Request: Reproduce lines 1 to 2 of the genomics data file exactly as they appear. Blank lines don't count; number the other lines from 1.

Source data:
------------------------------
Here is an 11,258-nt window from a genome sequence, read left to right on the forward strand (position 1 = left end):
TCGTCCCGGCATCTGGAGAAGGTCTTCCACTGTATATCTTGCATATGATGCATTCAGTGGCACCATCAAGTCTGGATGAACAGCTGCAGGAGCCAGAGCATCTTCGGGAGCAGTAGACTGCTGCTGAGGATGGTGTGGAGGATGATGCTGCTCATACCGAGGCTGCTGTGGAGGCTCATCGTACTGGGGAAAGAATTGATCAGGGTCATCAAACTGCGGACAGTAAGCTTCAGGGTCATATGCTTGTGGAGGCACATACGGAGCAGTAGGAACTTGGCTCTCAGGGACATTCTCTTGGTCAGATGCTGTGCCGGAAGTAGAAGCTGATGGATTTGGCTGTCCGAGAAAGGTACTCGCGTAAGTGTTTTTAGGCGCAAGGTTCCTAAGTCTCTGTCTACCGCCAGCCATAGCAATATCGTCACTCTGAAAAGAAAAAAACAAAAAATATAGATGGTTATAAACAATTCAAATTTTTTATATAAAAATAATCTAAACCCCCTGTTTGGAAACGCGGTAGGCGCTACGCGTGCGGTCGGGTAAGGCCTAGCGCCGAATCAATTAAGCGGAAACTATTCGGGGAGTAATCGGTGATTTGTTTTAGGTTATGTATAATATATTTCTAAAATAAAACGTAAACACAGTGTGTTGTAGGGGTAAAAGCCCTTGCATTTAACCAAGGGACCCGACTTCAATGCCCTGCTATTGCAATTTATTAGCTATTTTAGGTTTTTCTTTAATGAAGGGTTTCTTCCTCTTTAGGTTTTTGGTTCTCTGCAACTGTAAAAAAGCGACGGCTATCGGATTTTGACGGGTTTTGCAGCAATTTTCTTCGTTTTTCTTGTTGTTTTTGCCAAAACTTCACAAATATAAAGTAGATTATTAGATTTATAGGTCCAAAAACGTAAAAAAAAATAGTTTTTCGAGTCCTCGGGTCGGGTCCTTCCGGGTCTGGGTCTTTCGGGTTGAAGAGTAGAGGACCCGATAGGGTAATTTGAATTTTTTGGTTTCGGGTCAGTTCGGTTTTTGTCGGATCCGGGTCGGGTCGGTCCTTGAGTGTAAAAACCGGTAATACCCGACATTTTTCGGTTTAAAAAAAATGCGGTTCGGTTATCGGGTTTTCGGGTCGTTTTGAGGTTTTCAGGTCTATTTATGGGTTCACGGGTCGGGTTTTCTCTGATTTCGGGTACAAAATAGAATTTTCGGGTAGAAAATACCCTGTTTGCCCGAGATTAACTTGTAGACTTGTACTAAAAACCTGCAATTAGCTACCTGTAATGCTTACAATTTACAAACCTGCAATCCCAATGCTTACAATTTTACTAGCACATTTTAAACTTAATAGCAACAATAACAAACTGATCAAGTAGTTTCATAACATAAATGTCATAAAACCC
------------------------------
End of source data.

Here is an 11,258-nt window from a genome sequence, read left to right on the forward strand (position 1 = left end):
TCGTCCCGGCATCTGGAGAAGGTCTTCCACTGTATATCTTGCATATGATGCATTCAGTGGCACCATCAAGTCTGGATGAACAGCTGCAGGAGCCAGAGCATCTTCGGGAGCAGTAGACTGCTGCTGAGGATGGTGTGGAGGATGATGCTGCTCATACCGAGGCTGCTGTGGAGGCTCATCGTACTGGGGAAAGAATTGATCAGGGTCATCAAACTGCGGACAGTAAGCTTCAGGGTCATATGCTTGTGGAGGCACATACGGAGCAGTAGGAACTTGGCTCTCAGGGACATTCTCTTGGTCAGATGCTGTGCCGGAAGTAGAAGCTGATGGATTTGGCTGTCCGAGAAAGGTACTCGCGTAAGTGTTTTTAGGCGCAAGGTTCCTAAGTCTCTGTCTACCGCCAGCCATAGCAATATCGTCACTCTGAAAAGAAAAAAACAAAAAATATAGATGGTTATAAACAATTCAAATTTTTTATATAAAAATAATCTAAACCCCCTGTTTGGAAACGCGGTAGGCGCTACGCGTGCGGTCGGGTAAGGCCTAGCGCCGAATCAATTAAGCGGAAACTATTCGGGGAGTAATCGGTGATTTGTTTTAGGTTATGTATAATATATTTCTAAAATAAAACGTAAACACAGTGTGTTGTAGGGGTAAAAGCCCTTGCATTTAACCAAGGGACCCGACTTCAATGCCCTGCTATTGCAATTTATTAGCTATTTTAGGTTTTTCTTTAATGAAGGGTTTCTTCCTCTTTAGGTTTTTGGTTCTCTGCAACTGTAAAAAAGCGACGGCTATCGGATTTTGACGGGTTTTGCAGCAATTTTCTTCGTTTTTCTTGTTGTTTTTGCCAAAACTTCACAAATATAAAGTAGATTATTAGATTTATAGGTCCAAAAACGTAAAAAAAAATAGTTTTTCGAGTCCTCGGGTCGGGTCCTTCCGGGTCTGGGTCTTTCGGGTTGAAGAGTAGAGGACCCGATAGGGTAATTTGAATTTTTTGGTTTCGGGTCAGTTCGGTTTTTGTCGGATCCGGGTCGGGTCGGTCCTTGAGTGTAAAAACCGGTAATACCCGACATTTTTCGGTTTAAAAAAAATGCGGTTCGGTTATCGGGTTTTCGGGTCGTTTTGAGGTTTTCAGGTCTATTTATGGGTTCACGGGTCGGGTTTTCTCTGATTTCGGGTACAAAATAGAATTTTCGGGTAGAAAATACCCTGTTTGCCCGAGATTAACTTGTAGACTTGTACTAAAAACCTGCAATTAGCTACCTGTAATGCTTACAATTTACAAACCTGCAATCCCAATGCTTACAATTTTACTAGCACATTTTAAACTTAATAGCAACAATAACAAACTGATCAAGTAGTTTCATAACATAAATGTCATAAAACCC